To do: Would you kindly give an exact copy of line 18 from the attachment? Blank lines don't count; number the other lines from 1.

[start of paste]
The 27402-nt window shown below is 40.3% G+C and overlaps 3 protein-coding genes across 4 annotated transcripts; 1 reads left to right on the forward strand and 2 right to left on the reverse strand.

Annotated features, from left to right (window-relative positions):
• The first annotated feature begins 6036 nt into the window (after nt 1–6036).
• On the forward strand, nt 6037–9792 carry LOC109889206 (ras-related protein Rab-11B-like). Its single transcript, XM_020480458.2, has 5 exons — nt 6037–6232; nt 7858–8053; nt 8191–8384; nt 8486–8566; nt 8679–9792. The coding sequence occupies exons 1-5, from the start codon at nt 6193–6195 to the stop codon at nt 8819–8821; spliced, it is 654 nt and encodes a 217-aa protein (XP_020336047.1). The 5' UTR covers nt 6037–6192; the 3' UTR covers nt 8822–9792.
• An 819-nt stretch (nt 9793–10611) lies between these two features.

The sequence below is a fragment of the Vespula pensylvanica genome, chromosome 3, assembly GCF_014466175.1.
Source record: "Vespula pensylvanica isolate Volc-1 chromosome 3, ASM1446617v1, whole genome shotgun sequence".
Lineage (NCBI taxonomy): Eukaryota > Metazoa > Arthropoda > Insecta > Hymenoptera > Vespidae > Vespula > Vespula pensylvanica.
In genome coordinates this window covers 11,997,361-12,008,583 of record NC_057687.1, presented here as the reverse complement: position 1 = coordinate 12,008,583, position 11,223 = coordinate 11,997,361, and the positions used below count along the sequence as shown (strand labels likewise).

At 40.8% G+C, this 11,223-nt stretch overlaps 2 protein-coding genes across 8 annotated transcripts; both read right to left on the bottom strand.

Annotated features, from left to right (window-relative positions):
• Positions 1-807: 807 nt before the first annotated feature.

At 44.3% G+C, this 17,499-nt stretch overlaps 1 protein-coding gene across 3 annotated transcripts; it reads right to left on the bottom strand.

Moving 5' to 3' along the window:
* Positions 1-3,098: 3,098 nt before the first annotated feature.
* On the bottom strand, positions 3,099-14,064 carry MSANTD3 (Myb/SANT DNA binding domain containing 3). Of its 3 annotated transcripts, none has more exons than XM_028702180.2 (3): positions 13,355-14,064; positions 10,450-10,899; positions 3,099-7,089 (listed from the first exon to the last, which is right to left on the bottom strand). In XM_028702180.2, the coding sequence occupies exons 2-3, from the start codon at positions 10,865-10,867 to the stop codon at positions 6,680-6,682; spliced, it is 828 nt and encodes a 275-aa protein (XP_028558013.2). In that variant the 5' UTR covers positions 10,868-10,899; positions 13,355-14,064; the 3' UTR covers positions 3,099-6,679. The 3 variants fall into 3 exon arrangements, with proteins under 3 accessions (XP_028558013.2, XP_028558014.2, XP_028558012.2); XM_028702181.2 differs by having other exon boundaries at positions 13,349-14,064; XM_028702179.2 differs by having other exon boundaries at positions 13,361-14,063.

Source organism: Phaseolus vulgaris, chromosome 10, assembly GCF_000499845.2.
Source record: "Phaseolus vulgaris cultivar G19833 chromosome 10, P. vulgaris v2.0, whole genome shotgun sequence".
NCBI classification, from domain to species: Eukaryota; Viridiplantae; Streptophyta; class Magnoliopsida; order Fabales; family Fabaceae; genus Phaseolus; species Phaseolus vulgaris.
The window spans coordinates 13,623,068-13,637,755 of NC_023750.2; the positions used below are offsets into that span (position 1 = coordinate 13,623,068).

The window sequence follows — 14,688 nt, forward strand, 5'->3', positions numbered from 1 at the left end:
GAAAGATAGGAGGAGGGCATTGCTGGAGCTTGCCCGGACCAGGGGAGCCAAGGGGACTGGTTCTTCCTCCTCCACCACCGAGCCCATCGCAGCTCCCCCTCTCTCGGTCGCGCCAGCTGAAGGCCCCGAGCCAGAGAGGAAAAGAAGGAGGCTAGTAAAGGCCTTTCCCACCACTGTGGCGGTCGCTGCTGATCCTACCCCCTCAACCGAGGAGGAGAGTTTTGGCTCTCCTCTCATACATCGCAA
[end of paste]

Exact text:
Source record: "Phaseolus vulgaris cultivar G19833 chromosome 10, P. vulgaris v2.0, whole genome shotgun sequence".